Can I buy a Medigap policy if I have a Medicare Advantage Plan?
If you have a Medicare Advantage Plan, you generally cannot purchase a Medigap (Medicare Supplement) policy. Medigap policies are specifically designed to work with Original Medicare, not Medicare Advantage. However, if you decide to switch from a Medicare Advantage Plan back to Original Medicare, you may have the opportunity to purchase a Medigap policy during certain enrollment periods.
Are Medicare Advantage Plans better than Original Medicare?
Whether Medicare Advantage Plans are better than Original Medicare depends on your specific needs and preferences. Medicare Advantage Plans often offer additional benefits beyond what Original Medicare covers, such as prescription drug coverage, dental, vision, and hearing benefits. However, they typically have a network of providers and may require you to obtain referrals or prior authorization for certain services. if enrolled in Original Medicare, with or without a Medigap policy, provides more flexibility to see any doctor or specialist who accepts Medicare. It's important to evaluate your healthcare needs and compare the costs and benefits of both options to determine which is best for you.
What is the difference between Medicare Part B and Part D prescription drug coverage?
Medicare Part B provides coverage for medically necessary services and supplies, such as doctor visits, outpatient care, and preventive services. Part B does not typically cover prescription drugs, except in certain situations, such as chemotherapy drugs administered in a doctor's office. Medicare Part D, on the other hand, is a separate prescription drug coverage plan that is offered by private insurance companies. Part D helps pay for prescription medications and can be added to Original Medicare or a Medicare Advantage Plan.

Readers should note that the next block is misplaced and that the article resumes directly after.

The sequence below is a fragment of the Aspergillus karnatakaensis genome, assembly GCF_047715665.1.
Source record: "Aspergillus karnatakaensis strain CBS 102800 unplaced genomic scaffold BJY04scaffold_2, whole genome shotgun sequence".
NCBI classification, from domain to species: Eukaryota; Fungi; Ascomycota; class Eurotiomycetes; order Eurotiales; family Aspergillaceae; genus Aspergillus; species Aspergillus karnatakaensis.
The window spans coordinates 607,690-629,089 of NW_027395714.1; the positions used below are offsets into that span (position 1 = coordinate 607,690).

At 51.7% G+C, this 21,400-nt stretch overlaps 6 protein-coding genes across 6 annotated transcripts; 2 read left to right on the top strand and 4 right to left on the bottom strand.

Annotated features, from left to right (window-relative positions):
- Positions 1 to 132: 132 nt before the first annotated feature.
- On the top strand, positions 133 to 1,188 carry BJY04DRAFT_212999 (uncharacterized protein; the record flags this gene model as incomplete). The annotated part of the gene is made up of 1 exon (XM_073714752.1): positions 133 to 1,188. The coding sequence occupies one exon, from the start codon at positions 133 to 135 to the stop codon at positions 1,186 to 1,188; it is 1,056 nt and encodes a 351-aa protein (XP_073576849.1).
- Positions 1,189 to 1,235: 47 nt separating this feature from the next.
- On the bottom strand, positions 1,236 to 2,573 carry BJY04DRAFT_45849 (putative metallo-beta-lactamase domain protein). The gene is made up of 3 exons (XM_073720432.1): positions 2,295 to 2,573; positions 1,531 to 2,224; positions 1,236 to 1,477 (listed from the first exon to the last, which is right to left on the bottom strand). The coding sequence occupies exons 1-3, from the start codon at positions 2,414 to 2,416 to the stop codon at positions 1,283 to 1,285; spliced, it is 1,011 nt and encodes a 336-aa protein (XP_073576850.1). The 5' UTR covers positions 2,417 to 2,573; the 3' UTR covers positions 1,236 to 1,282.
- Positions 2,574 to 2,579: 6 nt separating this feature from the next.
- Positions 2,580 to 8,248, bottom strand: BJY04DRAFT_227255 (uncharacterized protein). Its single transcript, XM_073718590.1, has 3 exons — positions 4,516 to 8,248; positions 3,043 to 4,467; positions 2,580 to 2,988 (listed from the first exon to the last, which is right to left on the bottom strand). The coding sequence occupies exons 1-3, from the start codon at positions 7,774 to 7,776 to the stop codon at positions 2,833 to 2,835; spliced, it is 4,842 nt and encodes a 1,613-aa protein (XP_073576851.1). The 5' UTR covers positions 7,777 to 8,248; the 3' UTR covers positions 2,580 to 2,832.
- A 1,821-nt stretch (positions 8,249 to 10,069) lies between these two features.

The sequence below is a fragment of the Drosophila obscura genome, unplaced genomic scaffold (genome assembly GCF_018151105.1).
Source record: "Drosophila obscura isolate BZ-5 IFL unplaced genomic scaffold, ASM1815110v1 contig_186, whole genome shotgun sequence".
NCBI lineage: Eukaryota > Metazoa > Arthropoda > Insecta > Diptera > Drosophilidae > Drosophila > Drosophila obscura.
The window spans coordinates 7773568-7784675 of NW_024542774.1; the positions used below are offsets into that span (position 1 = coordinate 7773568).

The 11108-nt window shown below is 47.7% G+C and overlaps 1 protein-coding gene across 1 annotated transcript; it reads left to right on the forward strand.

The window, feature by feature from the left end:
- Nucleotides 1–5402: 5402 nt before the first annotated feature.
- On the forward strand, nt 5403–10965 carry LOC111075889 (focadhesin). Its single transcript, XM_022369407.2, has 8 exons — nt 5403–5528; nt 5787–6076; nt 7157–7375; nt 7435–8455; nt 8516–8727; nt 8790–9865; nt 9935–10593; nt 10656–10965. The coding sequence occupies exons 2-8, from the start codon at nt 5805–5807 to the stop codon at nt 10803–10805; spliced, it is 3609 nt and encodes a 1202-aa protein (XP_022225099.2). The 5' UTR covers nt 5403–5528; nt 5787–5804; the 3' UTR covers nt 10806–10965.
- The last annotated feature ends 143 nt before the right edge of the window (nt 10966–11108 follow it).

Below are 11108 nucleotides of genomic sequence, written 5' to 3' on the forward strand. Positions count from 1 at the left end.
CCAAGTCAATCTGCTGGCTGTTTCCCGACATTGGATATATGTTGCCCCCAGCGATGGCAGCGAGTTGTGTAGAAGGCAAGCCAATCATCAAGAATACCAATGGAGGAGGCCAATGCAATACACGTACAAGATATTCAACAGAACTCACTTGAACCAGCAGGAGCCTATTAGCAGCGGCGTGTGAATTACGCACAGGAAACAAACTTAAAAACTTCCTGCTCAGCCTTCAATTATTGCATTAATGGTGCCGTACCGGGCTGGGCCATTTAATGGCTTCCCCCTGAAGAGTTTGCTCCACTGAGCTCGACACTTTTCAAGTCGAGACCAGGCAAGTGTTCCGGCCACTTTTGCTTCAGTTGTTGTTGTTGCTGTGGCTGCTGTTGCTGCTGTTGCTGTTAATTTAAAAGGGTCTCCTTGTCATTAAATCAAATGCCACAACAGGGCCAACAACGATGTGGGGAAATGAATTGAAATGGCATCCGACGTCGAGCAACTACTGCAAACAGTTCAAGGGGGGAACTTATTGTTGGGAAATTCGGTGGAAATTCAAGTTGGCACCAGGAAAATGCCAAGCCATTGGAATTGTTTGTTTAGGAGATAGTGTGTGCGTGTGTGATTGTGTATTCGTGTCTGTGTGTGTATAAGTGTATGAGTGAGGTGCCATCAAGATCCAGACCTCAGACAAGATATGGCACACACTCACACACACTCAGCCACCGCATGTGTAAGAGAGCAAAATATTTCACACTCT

Can I return to Original Medicare Plans if I have a Medicare Advantage Plan?
If you have a Medicare Advantage Plan, you generally have the option to return to Original Medicare during the Medicare Advantage Disenrollment Period, which occurs annually from January 1st to February 14th. During this time, you can disenroll from your Medicare Advantage Plan and return to Original Medicare. However, if you wish to purchase a Medigap (Medicare Supplement) policy, you may have limited options and could be subject to medical underwriting.